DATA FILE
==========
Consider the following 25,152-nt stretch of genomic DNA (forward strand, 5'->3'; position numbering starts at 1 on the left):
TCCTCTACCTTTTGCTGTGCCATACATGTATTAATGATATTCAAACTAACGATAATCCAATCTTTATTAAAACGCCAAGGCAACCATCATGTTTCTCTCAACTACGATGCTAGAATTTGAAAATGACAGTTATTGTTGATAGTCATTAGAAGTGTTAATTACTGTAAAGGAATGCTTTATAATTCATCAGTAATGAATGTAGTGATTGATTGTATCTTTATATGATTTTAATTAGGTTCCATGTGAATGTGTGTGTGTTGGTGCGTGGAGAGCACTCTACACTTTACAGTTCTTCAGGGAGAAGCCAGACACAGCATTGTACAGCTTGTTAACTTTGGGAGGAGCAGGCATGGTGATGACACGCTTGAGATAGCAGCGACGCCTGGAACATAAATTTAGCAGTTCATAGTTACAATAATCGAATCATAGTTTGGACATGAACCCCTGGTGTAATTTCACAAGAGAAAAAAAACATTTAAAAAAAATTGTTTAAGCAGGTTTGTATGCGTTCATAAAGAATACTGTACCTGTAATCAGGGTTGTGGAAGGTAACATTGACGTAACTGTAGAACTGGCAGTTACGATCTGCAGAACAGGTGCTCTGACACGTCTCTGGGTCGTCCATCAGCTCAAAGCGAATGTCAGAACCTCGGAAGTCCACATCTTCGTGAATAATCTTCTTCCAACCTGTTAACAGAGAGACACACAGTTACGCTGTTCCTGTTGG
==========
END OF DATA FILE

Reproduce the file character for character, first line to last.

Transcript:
Consider the following 25,152-nt stretch of genomic DNA (forward strand, 5'->3'; position numbering starts at 1 on the left):
TCCTCTACCTTTTGCTGTGCCATACATGTATTAATGATATTCAAACTAACGATAATCCAATCTTTATTAAAACGCCAAGGCAACCATCATGTTTCTCTCAACTACGATGCTAGAATTTGAAAATGACAGTTATTGTTGATAGTCATTAGAAGTGTTAATTACTGTAAAGGAATGCTTTATAATTCATCAGTAATGAATGTAGTGATTGATTGTATCTTTATATGATTTTAATTAGGTTCCATGTGAATGTGTGTGTGTTGGTGCGTGGAGAGCACTCTACACTTTACAGTTCTTCAGGGAGAAGCCAGACACAGCATTGTACAGCTTGTTAACTTTGGGAGGAGCAGGCATGGTGATGACACGCTTGAGATAGCAGCGACGCCTGGAACATAAATTTAGCAGTTCATAGTTACAATAATCGAATCATAGTTTGGACATGAACCCCTGGTGTAATTTCACAAGAGAAAAAAAACATTTAAAAAAAATTGTTTAAGCAGGTTTGTATGCGTTCATAAAGAATACTGTACCTGTAATCAGGGTTGTGGAAGGTAACATTGACGTAACTGTAGAACTGGCAGTTACGATCTGCAGAACAGGTGCTCTGACACGTCTCTGGGTCGTCCATCAGCTCAAAGCGAATGTCAGAACCTCGGAAGTCCACATCTTCGTGAATAATCTTCTTCCAACCTGTTAACAGAGAGACACACAGTTACGCTGTTCCTGTTGG